This isn’t a missing persons story. But it’s certainly relevant to this blog — sexual assault is a huge factor in missing persons and in my life. And it’s a story EVERYONE should know. I know it’s a very long article, but I’m begging you: if you read nothing else I link to today, please read this story.
I’d love me some discussion about it today in the comments of this entry, if you have anything to say.
There was a photographer walking around taking pics of the event, and several people with cell phones of course. I got the Charley Project related pics at last.
My table, display set up with Marsha Loritz, who organized the event. Her mom Victoria Lynn Prokopovitz is missing.
Me at my table with Miles Superbear. Miles is a teddy bear who works for Project Jason and travels around the country meeting families of the missing. He has his own Facebook page. Miles is a real sweetheart.
In the background of this photo are members of Amber Wilde‘s family.
Me talking about the Charley Project with the nice lady from the Wisconsin Clearinghouse for Missing and Exploited Children and Adults.
Me talking to Marsha Loritz. She is such a wonderful person. Gave me a big hug when she saw me. Complimented my shirt: “You look so bright and colorful!”
Another pic of me talking to Marsha.
Me talking to one of the search and rescue dog ladies and one of the dogs she brought, a Dutch Shepherd named Riken.
I have written before about the pre-disappearance online presence of MPs. I just found another, while researching Steven Jones’s case (they’ve found the motorcycle, but not, apparently, his body). I’m quite sure that he’s the same Steven Jones who got sued six years ago because of some comments he posted on the internet. The place is right, the age is right, and my Steven Jones was apparently outspoken, just like the Steven Jones who posted the online comments.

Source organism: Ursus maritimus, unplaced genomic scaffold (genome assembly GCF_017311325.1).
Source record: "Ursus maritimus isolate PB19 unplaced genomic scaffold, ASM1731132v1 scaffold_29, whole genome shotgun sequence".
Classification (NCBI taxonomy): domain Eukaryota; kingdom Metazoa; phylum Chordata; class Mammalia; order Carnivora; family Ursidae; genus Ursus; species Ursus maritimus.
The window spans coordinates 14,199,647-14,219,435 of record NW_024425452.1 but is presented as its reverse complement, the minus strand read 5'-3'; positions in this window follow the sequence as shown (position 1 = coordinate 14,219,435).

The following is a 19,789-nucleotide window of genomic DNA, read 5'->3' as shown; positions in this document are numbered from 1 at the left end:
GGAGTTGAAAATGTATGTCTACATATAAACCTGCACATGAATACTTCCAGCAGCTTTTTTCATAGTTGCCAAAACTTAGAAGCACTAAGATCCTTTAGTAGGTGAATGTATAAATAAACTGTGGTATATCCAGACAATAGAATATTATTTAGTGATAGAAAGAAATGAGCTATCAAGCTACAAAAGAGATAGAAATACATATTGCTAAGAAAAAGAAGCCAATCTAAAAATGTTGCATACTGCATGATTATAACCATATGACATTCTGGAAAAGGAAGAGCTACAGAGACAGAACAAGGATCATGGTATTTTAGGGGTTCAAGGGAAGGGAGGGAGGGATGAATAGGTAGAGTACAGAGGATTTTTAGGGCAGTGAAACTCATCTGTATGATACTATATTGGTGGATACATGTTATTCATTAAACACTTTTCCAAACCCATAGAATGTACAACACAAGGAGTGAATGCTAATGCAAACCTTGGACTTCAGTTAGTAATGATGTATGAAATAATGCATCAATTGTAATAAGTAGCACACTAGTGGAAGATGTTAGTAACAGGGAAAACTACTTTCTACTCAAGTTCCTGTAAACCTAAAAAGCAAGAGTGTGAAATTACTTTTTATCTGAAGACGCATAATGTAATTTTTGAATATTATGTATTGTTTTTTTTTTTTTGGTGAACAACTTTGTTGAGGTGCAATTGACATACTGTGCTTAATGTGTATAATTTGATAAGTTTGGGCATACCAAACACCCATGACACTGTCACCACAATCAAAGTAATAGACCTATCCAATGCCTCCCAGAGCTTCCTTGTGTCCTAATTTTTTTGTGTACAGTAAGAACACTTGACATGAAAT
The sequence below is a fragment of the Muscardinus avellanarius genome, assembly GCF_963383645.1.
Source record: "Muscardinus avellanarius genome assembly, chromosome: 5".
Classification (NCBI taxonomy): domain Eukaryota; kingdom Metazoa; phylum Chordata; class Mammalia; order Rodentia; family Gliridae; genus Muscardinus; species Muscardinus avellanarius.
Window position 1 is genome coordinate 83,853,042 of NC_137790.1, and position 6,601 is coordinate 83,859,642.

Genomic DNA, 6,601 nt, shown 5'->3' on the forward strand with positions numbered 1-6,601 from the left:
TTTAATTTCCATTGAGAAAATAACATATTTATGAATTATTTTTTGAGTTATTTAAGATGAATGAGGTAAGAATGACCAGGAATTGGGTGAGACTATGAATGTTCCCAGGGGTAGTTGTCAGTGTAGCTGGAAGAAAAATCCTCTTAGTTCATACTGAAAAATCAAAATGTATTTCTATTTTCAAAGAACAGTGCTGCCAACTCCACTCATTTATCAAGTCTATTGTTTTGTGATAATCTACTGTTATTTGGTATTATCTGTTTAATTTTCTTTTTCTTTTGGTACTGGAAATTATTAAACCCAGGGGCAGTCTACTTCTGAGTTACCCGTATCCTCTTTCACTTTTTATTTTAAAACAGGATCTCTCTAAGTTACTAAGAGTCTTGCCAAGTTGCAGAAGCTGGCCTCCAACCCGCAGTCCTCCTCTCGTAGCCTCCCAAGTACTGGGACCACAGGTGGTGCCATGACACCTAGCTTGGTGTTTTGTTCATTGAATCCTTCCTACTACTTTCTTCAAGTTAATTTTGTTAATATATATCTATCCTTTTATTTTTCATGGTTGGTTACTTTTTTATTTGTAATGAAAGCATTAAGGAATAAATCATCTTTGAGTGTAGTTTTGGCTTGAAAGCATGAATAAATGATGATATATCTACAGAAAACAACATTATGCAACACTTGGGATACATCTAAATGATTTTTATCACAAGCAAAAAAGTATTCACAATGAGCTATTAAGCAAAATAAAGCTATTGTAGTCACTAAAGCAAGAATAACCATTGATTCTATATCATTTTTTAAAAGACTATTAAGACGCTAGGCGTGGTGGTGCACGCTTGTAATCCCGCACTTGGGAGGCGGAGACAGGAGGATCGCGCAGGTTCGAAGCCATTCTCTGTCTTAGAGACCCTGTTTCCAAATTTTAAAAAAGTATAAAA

Of course this has nothing to do with anything. I’m just throwing that tidbit out there.
Someone asked in the comments section of another blog how many cases on the Charley Project were “famous.” Regular readers of Charley and this blog will know the answer to that question already.
Four and a half years ago I wrote a blog entry on what it takes to make an MP case famous. (In a nutshell: it’s not just wealth or race; there are various other factors involved too.) I still agree with what I said in the entry, and just for kicks I thought I’d bring it up again: The media and missing people.
Given that it’s a huge missing person mystery in the news right now, I reckon some of you might be wondering why I haven’t written about Malaysia Airlines Flight 370.
The answer is that I don’t want to. I guess it’s not my “kind” of missing persons case or something. I’ve only read headlines about it. I feel deeply sorry for the families of all those people on the flight — particularly the families of the pilot and crew members — but only in an abstract way.
I saw a good editorial on Salon today and posted it on Charley’s FB page: The Malaysia mystery isn’t an episode of “Lost”. This paragraph in particular struck me:
As the drama of the flight, which disappeared on March 8, has unfolded, what began as a strange story that would surely yield evidence in a few hours has taken on a different life of its own. Because of its virtually unprecedented nature, it’s hard to know how to talk about it. Here’s a start, though. Whether you’re a newscaster or a random person with a few thoughts you want to get off your chest on Facebook, just remember that these are human lives we’re talking about here — 239 of them.
And the final lines:
It’s not an epic episode of Nancy Grace, a missing persons story with a cast of hundreds. It’s just 239 men, women and children, lost somewhere over the water.
As for me…I’ve got nothing to say.